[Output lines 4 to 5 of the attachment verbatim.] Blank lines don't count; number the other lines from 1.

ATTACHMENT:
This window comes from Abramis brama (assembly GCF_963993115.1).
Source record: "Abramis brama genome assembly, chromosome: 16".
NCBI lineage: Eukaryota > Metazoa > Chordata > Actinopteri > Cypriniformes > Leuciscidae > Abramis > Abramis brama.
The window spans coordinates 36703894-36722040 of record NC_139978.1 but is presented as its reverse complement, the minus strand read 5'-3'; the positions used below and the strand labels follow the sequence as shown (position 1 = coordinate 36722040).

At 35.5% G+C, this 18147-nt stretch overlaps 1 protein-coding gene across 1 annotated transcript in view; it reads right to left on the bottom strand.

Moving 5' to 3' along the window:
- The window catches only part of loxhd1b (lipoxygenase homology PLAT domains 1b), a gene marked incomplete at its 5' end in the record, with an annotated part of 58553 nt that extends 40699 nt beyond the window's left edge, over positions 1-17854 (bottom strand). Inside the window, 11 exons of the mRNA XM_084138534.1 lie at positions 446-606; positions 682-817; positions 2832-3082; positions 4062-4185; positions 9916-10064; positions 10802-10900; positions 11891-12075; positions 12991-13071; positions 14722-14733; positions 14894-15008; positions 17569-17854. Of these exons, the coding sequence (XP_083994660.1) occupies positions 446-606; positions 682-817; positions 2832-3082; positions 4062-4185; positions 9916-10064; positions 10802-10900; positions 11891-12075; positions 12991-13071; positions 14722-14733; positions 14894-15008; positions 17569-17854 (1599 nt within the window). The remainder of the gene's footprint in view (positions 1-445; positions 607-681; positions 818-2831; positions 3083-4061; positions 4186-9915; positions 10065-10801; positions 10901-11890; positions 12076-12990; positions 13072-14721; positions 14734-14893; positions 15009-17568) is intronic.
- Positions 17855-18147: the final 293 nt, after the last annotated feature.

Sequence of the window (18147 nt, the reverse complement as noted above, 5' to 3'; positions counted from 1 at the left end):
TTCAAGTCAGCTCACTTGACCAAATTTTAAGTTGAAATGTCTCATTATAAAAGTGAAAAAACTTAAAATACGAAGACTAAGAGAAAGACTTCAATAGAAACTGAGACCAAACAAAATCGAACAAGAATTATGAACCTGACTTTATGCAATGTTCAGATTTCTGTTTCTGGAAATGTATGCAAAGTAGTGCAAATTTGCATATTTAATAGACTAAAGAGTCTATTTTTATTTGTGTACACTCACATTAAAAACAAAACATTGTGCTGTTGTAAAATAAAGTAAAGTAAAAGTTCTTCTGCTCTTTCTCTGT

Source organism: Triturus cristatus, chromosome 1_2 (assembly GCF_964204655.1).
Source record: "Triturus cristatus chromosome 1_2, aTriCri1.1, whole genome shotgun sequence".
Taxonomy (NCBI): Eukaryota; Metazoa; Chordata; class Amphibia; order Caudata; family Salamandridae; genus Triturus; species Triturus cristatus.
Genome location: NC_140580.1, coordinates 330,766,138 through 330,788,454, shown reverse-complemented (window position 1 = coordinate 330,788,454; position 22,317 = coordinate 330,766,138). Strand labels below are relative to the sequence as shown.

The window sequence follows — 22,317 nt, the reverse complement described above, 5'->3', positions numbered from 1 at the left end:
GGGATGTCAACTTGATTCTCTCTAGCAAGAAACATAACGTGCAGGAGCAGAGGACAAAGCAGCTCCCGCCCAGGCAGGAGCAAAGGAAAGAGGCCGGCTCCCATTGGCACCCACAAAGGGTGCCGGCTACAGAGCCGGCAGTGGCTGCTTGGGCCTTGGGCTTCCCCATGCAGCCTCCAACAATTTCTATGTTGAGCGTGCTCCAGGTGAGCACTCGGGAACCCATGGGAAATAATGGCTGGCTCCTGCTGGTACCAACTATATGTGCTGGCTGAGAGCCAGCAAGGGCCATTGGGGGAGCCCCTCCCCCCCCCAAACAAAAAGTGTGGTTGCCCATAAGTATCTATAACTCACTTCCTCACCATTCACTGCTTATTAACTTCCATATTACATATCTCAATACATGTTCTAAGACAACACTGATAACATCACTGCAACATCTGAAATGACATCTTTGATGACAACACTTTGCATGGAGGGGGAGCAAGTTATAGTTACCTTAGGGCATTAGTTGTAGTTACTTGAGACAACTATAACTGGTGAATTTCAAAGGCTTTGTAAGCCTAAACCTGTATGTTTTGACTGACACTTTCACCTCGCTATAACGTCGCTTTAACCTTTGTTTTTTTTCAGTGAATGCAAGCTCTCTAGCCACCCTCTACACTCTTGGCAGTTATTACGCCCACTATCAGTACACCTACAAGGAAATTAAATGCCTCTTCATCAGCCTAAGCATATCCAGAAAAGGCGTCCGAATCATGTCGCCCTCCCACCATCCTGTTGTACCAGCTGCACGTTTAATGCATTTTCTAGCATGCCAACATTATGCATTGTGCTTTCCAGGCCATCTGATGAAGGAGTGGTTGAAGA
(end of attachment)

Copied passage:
The window spans coordinates 36703894-36722040 of record NC_139978.1 but is presented as its reverse complement, the minus strand read 5'-3'; the positions used below and the strand labels follow the sequence as shown (position 1 = coordinate 36722040).

At 35.5% G+C, this 18147-nt stretch overlaps 1 protein-coding gene across 1 annotated transcript in view; it reads right to left on the bottom strand.